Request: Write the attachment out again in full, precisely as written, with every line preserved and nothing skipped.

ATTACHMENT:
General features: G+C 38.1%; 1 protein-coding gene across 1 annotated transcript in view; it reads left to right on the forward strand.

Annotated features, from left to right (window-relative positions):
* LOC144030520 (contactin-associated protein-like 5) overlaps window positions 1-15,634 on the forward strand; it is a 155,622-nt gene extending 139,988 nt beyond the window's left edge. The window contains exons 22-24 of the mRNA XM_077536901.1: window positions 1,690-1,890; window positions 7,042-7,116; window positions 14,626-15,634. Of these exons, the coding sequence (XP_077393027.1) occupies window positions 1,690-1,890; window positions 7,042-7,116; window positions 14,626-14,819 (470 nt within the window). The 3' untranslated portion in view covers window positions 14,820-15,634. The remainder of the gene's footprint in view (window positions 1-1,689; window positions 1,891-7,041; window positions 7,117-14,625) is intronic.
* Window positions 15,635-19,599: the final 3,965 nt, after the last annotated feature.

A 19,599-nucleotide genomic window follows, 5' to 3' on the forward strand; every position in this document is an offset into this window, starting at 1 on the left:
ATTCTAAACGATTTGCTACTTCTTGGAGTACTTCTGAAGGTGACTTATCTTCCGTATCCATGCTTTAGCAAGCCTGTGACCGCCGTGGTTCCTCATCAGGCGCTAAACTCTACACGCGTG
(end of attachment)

General features: G+C 38.1%; 1 protein-coding gene across 1 annotated transcript in view; it reads left to right on the forward strand.

Annotated features, from left to right (window-relative positions):
* LOC144030520 (contactin-associated protein-like 5) overlaps window positions 1-15,634 on the forward strand; it is a 155,622-nt gene extending 139,988 nt beyond the window's left edge. The window contains exons 22-24 of the mRNA XM_077536901.1: window positions 1,690-1,890; window positions 7,042-7,116; window positions 14,626-15,634. Of these exons, the coding sequence (XP_077393027.1) occupies window positions 1,690-1,890; window positions 7,042-7,116; window positions 14,626-14,819 (470 nt within the window). The 3' untranslated portion in view covers window positions 14,820-15,634. The remainder of the gene's footprint in view (window positions 1-1,689; window positions 1,891-7,041; window positions 7,117-14,625) is intronic.
* Window positions 15,635-19,599: the final 3,965 nt, after the last annotated feature.

A 19,599-nucleotide genomic window follows, 5' to 3' on the forward strand; every position in this document is an offset into this window, starting at 1 on the left:
ATTCTAAACGATTTGCTACTTCTTGGAGTACTTCTGAAGGTGACTTATCTTCCGTATCCATGCTTTAGCAAGCCTGTGACCGCCGTGGTTCCTCATCAGGCGCTAAACTCTACACGCGTG